This is a broad introduction to many species but a valuable introduction to make. Saying, "Meet Lichen" is like saying, "Meet Birds". There are many many different kinds of lichen but the differences between species is simply astounding and more than you probably want to know. But simply knowing about Lichen is a good place to start this introduction. First of all, lichen is not a plant and not a fungus and not moss, although it looks a little like all three. Lichen has no roots, but instead produces it's own nutrients through photosynthesis like a plant. Lichens often live ON plants but they are not parasites, they take nothing from the plant. Lichens live in a symbiotic relationship with fungi and bacteria but are themselves, neither.
Lichens can live in some of the most extreme locations on earth from the arctic tundra to deserts. You may find lichens on rocks, pavement, treebark, the ground, sand, pretty much anywhere. We have them growing on a metal table on the front porch. Lichens are ancient too, one was aged at 8,600 years old making it one of the oldest living organisms on earth. They have the ability to essentially dry out and freeze completely and then when it is damp out, the fill back out and continue to photosynthesize.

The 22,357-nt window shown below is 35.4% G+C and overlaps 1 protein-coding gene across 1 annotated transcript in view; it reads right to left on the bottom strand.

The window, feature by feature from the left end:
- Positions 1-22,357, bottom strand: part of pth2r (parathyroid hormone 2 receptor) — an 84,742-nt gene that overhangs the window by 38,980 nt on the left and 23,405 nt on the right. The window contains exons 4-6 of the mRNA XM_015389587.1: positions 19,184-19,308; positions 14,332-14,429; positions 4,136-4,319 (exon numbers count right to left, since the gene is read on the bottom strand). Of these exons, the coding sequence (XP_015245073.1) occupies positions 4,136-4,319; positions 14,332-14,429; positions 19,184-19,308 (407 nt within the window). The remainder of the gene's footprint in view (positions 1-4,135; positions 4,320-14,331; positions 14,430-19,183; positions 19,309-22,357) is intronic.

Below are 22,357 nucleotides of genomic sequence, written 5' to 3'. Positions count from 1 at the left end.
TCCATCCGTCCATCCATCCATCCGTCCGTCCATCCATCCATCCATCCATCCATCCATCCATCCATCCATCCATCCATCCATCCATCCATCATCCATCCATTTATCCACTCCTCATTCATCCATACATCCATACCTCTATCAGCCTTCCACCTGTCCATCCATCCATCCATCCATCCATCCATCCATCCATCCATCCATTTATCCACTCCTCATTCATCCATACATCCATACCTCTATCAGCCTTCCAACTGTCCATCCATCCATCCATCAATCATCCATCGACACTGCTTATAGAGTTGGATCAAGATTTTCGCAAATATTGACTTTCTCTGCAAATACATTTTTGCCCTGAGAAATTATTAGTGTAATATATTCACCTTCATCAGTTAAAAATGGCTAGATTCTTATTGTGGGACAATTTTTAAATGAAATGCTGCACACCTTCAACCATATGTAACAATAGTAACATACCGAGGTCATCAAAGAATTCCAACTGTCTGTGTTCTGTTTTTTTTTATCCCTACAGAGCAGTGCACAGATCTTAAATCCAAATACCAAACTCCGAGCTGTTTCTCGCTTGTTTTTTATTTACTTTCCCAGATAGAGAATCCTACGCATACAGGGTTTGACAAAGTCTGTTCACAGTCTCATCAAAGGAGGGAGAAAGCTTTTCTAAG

Lichens come in all shapes, sizes and colors but in the northern US, we often see greenish grey lichen growing on trees. Look closely though and you may find orange lichen on rocks, green lichen on downed trees, grey lichen on barn siding. Lichen grows slowly. Very very slowly. Like 1-2 millimeter a YEAR. It is also an indicator of air quality. Areas with high levels of air pollution have fewer lichen species. Lots of lichen = better air quality.
It can look like moss sometimes, with it's own branchy looking growth or it can grow with moss. It can be spotty in appearance, or scaly and flat. It really is a unique and interesting organism we don't tend to notice but take a moment to look closely at a log or branch or a rock near you and I bet you'll find some.